Though not always able to find exactly what they were looking for, the 800 guests at last night's black tie preview for the 31st annual Washington Antiques Show at the Shoreham Hotel agreed the quality of pieces was superb.
Room-size rugs were running between $5,000 and $40,000 and for a mere $265,000 you could own a 1770 Chippendale block front desk.
"There isn't any junk and there are no bargains," remarked Mrs. K. Martin Worthy, an avid antiques collector. "Many pieces are close to museum quality," she said.
"You would have to travel great distances to see the range of dealers in this show," said Knight Kiplinger, a veteran of 20 shows. He and his wife Ann were looking for mirrors and other furnishings for their new home but ended up instead buying a camphor-lined Chinese chest. And William Joyce was disappointed that he couldn't find andirons with Hessian soldiers on them. "There must be 400 different andirons here," his wife Mary said, "but not the Hessian andirons."
Although Honorary Chairman Barbara Bush was unable to attend, Clement Conger, curator of the White House, the State Department Fine Arts Collection and Blair House, could be seen carefully browsing through several of the 44 booths. "I've found lots of things that piqued my interest," he said, including "Chinese porcelains at Elinor Gordon's" and an $8,000 Philadelphia bracket clock. "And I saw a Heriz rug that might do in the entrance hall of the State Department." But for the moment, Conger didn't commit himself to buying.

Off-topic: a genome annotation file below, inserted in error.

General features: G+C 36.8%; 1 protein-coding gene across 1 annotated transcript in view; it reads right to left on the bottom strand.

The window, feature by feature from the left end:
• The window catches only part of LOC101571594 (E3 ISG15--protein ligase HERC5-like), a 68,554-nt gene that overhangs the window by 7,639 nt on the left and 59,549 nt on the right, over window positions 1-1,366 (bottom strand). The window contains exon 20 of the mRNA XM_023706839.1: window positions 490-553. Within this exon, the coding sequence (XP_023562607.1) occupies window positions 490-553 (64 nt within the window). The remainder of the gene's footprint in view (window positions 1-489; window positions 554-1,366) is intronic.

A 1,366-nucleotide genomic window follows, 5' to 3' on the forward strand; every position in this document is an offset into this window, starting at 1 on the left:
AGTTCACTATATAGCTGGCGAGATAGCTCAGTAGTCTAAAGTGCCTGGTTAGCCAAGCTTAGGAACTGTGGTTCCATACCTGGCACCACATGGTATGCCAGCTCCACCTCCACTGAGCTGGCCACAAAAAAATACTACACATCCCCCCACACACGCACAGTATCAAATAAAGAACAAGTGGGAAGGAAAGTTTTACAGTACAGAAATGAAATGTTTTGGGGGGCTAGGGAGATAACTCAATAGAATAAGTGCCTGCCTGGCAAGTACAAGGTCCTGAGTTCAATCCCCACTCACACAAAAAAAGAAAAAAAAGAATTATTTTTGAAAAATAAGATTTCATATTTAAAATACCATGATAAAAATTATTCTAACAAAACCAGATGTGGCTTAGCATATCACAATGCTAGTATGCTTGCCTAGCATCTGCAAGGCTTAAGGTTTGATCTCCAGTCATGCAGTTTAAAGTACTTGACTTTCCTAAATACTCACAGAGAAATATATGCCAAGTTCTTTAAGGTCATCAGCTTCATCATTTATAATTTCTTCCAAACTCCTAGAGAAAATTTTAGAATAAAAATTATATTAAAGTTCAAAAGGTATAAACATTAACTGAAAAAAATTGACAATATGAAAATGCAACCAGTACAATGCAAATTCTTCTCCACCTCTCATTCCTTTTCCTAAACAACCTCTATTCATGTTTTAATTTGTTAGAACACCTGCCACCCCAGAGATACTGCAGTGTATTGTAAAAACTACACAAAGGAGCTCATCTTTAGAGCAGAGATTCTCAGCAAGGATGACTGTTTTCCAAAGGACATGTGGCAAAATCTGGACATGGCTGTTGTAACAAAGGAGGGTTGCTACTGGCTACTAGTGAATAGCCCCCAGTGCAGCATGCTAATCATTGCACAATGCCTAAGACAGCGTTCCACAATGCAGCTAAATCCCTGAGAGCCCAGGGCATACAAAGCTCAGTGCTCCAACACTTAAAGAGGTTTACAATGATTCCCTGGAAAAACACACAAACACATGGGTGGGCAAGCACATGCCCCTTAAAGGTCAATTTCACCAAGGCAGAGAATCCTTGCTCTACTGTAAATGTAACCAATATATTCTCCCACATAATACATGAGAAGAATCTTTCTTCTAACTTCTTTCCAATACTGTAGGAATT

DAR President Sarah M. King chatted with guests as she was looking for a highboy for the Constitution Hall reception room.
Show cochairman Mary Roddy was particularly pleased with the exhibit loaned this year by the Winterthur Museum in Delaware, which tied into the show's theme "Collections of the Decorative Arts in America."
In addition to bringing fine antiques to Washington, the show also benefits the Thrift Shop Charities, which include the Children's Hospital National Medical Center, the Child Health Center Board of Children's Hospital, Columbia Hospital for Women, the Hospital for Sick Children and St. John's Child Development Center.
The show will be open to the public today through Sunday at the Shoreham.